Joseph F. O’Brien was Department Chair of the Pennsylvania State University Speech Department from 1946 to 1949. During his time as a rhetoric faculty member, he published articles in several journals, such as the Journal of Speech and Communication Quarterly. He also published a book titled Parliamentary Law for the Layman: Procedures and Strategies for Meetings. Joseph O’Brien continued the tradition of debate and deliberation, expanding the men’s program and reinstating the women’s debate team upon the conclusion of WWII. Before his tenure as department head, he also served as President of the Eastern Communication Association and President of the Pennsylvania Communication Association. Professor O’Brien passed away on February 14, 1958. something interesting about your business here.
Dr. Leonard M. Young
Leonard M. Young became a professional registered parliamentarian in 1983. He holds a Bachelor’s Degree in History from Graceland University, a Masters Degree in History and Social Sciences from Central Missouri University, an Educational Specials Degree in School Administration from Central Missouri University and a Doctor of Education Degree in Educational Leadership from the University of Missouri-Columbia. Dr. Young has written numerous books for his church Community of Christ and is a well-know teacher and parliamentary educator. He served as President of the National Association of Parliamentarians from 1999-2001.
Attempting to write a comprehensive biography of one of the great men of nineteenth century American history is a daunting task. So daunting, in fact, that several scholars have begun the process of writing about General Henry M. Robert’s life, but none have completed this monumental task.
In the 1950’s Dr. Joseph F. O’Brien, Professor of Public Speaking at Pennsylvania State University, began just such a process. Dr. O’Brien was Chair of the Department of Speech and Communications at Penn State from 1946 to 1949. During his time as a rhetoric faculty member, he published articles in several journals, such as the Journal of Speech and Communication Quarterly. He also published a book titled Parliamentary Law for the Layman: Procedures and Strategies for Meetings. Joseph O’Brien continued the tradition of debate and deliberation, expanding the men’s program and reinstating the women’s debate team upon the conclusion of WWII. Before his tenure as department head, he also served as President of the Eastern Communication Association and President of the Pennsylvania Communication Association.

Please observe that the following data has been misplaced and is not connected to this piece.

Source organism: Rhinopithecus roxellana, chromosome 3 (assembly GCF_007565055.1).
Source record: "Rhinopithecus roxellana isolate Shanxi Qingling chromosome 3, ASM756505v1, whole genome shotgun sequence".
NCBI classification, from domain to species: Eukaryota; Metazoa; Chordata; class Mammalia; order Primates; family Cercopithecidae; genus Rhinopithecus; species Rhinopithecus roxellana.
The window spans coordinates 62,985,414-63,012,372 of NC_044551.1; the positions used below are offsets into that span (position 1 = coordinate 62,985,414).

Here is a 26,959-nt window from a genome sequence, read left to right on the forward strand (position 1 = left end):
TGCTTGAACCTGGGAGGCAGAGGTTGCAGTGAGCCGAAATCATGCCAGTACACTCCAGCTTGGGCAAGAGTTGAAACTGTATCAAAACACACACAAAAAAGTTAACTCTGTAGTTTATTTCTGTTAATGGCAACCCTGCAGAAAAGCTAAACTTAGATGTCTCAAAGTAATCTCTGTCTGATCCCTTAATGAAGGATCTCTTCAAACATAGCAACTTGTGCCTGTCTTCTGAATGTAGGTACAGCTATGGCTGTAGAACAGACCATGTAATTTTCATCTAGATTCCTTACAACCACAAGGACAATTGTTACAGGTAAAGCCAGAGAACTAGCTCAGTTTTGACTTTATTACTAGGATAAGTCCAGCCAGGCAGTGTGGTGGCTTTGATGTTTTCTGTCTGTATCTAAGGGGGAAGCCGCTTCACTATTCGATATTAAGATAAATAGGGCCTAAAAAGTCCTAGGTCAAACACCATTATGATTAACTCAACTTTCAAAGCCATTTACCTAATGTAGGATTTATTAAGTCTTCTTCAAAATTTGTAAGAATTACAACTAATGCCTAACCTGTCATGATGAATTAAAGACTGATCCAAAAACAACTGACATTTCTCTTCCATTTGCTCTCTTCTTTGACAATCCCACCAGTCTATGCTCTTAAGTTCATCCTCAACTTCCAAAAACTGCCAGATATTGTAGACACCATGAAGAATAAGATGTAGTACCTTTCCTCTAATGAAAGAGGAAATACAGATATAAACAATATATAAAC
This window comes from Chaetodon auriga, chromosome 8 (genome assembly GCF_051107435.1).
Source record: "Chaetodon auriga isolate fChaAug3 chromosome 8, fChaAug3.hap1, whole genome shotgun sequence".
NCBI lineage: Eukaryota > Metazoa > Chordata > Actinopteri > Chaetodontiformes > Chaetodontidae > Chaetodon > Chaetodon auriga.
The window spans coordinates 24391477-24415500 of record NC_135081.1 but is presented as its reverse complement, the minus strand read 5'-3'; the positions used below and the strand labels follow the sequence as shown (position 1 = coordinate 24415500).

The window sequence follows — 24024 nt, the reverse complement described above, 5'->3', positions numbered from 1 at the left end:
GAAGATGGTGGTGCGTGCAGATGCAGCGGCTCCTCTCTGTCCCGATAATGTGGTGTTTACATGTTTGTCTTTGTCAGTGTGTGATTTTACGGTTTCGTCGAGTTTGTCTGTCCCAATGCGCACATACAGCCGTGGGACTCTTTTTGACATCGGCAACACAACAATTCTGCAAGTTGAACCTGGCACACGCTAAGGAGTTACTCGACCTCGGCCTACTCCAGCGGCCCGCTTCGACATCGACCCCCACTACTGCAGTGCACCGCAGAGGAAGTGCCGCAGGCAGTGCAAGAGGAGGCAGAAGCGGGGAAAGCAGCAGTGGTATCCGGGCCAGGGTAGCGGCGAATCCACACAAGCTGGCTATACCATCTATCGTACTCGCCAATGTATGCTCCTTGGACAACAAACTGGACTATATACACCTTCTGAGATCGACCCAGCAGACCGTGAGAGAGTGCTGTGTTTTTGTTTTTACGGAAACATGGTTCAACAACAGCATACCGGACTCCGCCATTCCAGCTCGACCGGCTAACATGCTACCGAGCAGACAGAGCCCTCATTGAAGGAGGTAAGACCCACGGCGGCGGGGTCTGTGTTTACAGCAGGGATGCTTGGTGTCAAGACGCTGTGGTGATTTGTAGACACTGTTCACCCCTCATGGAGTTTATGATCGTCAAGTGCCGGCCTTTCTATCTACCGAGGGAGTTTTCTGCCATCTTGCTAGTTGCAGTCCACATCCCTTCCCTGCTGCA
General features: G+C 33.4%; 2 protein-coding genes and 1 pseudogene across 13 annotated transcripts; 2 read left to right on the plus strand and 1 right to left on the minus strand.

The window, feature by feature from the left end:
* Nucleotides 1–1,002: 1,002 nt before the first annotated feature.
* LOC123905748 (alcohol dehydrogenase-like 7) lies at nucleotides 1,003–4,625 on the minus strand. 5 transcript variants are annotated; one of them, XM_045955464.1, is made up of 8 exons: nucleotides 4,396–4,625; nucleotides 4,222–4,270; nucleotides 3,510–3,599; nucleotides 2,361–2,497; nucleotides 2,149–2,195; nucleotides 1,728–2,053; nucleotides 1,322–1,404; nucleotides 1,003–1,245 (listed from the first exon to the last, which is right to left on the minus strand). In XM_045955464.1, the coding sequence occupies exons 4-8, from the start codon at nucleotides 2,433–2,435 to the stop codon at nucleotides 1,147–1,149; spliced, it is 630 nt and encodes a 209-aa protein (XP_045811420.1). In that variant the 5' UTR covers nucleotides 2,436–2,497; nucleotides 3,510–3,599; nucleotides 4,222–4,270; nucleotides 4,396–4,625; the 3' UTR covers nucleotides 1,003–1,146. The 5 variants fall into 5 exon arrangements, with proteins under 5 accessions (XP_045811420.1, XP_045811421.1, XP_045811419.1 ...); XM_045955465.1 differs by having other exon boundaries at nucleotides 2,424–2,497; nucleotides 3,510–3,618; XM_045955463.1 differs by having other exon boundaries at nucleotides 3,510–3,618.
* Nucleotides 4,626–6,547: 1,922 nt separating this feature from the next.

In his attempt to produce a comprehensive biography of “the General” O’Brien held interviews with Mrs. Henry M. (Isabel Hoagland) Robert and Mrs. Henry M. (Sarah Corbin) Robert, Jr. He was given access to the private papers of General Robert including personal letters, journals and other interesting historical documents. Most of this work was done in 1954-1956.
Suddenly in 1957 Professor O’Brien suffered a massive heart attach and he was never able to complete his project. Sadly, he passed away on February 14, 1958 at the age of 54.
Before he died, Dr. O’Brien gave all of his research notes and partial manuscripts to Otis Castleberry, a close friend. Otis had great interest in parliamentary law and was a long-time member of the National Association of Parliamentarians. After he passed away, their son gifted the research notes for this biography to the National Association of Parliamentarians in 2010 where they lay unopened in boxes until they were opened and catalogued by me in May of 2018.
As a Professional Registered Parliamentarian and a trained historian, I saw these boxes of notes and other materials as a gift from Heaven. Many parliamentarians have long wished that a comprehensive biography of General Robert would be written and available to the public.
Upon discovering this treasure trove of historical research, with the support of NAP President James N. Jones, PRP, I began the process of compiling and organizing the material to see what further work needed to be done to complete the manuscript. Considerable additional research was necessary to fill in the holes, provide citations for all necessary material, and then to complete the partially written manuscript.